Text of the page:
When wasteful war shall statues overturn (5)
This war is certainly violent, but it's less about killing people than about destroying art. The speaker is imagining a cultural calamity that will one day wreck all the beautiful and meaningful things that humans have created.
And broils root out the work of masonry (6)
This line repeats the same idea of line 5, but with different images. Here we get "broils," a wacko synonym for war that sounds like a cross between a pimple and a steak. And instead of "statues" (5), we have masonry, which refers more generally to stuff carved out of stone. But the message about artistic devastation remains the same.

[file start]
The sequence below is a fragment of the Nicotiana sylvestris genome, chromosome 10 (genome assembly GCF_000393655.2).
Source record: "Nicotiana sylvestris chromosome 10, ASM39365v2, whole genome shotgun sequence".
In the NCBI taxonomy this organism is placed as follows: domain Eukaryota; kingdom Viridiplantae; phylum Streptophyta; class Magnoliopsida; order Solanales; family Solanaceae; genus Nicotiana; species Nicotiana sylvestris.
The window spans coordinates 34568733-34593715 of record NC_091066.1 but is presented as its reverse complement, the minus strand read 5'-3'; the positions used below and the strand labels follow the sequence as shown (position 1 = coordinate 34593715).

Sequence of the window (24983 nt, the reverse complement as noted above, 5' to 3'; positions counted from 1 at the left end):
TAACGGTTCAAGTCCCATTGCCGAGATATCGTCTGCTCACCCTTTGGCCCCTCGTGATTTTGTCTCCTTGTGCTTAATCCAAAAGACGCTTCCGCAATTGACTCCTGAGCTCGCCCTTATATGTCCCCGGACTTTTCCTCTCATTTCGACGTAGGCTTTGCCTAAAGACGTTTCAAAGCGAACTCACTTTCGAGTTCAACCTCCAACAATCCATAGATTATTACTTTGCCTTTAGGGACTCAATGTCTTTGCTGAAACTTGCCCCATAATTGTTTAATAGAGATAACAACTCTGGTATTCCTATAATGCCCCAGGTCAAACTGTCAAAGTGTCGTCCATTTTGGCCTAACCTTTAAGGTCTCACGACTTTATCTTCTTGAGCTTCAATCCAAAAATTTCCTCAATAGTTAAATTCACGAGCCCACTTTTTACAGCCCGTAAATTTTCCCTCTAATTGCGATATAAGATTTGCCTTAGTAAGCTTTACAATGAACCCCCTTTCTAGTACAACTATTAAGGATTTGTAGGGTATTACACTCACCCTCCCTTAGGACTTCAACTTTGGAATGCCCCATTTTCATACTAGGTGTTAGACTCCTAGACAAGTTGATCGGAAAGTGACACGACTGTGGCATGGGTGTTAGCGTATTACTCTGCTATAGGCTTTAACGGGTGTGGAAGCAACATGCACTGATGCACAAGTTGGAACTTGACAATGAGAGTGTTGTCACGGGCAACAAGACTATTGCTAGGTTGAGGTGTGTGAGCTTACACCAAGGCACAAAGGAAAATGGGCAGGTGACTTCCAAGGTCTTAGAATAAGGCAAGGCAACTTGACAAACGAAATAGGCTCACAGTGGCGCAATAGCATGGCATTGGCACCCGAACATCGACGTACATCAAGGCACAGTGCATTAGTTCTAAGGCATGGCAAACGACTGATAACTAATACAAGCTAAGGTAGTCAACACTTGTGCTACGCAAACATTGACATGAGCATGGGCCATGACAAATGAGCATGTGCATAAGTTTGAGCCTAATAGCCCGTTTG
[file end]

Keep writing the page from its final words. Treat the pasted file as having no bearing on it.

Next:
Nor Mars his sword nor war's quick fire shall burnThe living record of your memory (7-8)
Here the speaker switches from talking about war will do, in all its gory detail, to what it can't do. The point is to rev us up about his poetry and its awesomeness. Yeah, so war destroys pretty much everything we've created out of actual material, but it can't touch something that has no substance, like a memory. Or a poem.